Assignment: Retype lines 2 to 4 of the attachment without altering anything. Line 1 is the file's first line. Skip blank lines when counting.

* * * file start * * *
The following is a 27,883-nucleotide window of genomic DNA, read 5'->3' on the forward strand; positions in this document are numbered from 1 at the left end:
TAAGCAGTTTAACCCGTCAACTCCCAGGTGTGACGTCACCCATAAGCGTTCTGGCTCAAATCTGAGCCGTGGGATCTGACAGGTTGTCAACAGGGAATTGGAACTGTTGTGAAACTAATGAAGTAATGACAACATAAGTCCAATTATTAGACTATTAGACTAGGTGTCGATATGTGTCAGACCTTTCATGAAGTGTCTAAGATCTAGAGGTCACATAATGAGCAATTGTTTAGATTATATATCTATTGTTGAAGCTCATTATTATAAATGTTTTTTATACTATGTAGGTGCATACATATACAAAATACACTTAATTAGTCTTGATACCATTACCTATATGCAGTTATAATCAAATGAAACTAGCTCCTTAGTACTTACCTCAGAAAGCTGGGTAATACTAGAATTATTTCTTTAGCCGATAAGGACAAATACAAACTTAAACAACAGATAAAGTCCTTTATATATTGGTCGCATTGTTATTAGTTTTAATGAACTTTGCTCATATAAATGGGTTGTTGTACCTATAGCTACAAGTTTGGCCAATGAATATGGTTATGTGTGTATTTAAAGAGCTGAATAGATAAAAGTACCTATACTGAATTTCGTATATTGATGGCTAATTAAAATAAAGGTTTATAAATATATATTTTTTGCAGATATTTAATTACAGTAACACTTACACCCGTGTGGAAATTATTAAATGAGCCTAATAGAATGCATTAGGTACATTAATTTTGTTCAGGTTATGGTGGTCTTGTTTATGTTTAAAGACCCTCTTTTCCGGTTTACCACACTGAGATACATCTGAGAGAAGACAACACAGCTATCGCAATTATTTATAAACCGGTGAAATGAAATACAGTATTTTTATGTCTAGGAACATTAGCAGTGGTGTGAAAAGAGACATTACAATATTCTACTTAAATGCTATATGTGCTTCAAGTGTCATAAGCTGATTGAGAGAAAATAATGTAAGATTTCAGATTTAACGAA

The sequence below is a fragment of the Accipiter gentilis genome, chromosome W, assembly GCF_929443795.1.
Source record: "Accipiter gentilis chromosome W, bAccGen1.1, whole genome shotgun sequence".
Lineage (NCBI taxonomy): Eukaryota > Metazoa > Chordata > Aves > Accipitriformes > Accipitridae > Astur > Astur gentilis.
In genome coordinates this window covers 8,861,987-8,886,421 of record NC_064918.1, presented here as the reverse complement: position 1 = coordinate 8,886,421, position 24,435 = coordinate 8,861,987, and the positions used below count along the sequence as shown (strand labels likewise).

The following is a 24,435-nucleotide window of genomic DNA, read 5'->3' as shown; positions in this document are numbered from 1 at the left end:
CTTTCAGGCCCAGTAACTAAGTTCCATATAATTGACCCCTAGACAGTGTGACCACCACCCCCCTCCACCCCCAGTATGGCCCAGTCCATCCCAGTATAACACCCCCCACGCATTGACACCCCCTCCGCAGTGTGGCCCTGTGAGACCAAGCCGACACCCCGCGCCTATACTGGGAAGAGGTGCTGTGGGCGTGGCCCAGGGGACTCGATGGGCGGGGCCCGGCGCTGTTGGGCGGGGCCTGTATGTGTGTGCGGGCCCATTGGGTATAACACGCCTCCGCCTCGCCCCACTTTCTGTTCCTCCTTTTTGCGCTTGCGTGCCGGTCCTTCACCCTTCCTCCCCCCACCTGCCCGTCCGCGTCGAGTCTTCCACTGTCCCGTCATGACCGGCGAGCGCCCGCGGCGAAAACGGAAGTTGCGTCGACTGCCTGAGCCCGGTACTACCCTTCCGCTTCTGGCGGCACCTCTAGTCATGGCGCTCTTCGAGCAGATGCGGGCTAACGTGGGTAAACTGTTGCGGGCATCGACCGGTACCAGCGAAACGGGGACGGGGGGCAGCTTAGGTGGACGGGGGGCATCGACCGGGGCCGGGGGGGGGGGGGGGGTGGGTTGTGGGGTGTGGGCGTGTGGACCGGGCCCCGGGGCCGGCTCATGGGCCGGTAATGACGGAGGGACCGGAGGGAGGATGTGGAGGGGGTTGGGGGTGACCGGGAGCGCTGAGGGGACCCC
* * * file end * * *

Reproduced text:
TAAGCAGTTTAACCCGTCAACTCCCAGGTGTGACGTCACCCATAAGCGTTCTGGCTCAAATCTGAGCCGTGGGATCTGACAGGTTGTCAACAGGGAATTGGAACTGTTGTGAAACTAATGAAGTAATGACAACATAAGTCCAATTATTAGACTATTAGACTAGGTGTCGATATGTGTCAGACCTTTCATGAAGTGTCTAAGATCTAGAGGTCACATAATGAGCAATTGTTTAGATTATATATCTATTGTTGAAGCTCATTATTATAAATGTTTTTTATACTATGTAGGTGCATACATATACAAAATACACTTAATTAGTCTTGATACCATTACCTATATGCAGTTATAATCAAATGAAACTAGCTCCTTAGTACTTACCTCAGAAAGCTGGGTAATACTAGAATTATTTCTTTAGCCGATAAGGACAAATACAAACTTAAACAACAGATAAAGTCCTTTATATATTGGTCGCATTGTTATTAGTTTTAATGAACTTTGCTCATATAAATGGGTTGTTGTACCTATAGCTACAAGTTTGGCCAATGAATATGGTTATGTGTGTATTTAAAGAGCTGAATAGATAAAAGTACCTATACTGAATTTCGTATATTGATGGCTAATTAAAATAAAGGTTTATAAATATATATTTTTTGCAGATATTTAATTACAGTAACACTTACACCCGTGTGGAAATTATTAAATGAGCCTAATAGAATGCATTAGGTACATTAATTTTGTTCAGGTTATGGTGGTCTTGTTTATGTTTAAAGACCCTCTTTTCCGGTTTACCACACTGAGATACATCTGAGAGAAGACAACACAGCTATCGCAATTATTTATAAACCGGTGAAATGAAATACAGTATTTTTATGTCTAGGAACATTAGCAGTGGTGTGAAAAGAGACATTACAATATTCTACTTAAATGCTATATGTGCTTCAAGTGTCATAAGCTGATTGAGAGAAAATAATGTAAGATTTCAGATTTAACGAA

The sequence below is a fragment of the Accipiter gentilis genome, chromosome W, assembly GCF_929443795.1.
Source record: "Accipiter gentilis chromosome W, bAccGen1.1, whole genome shotgun sequence".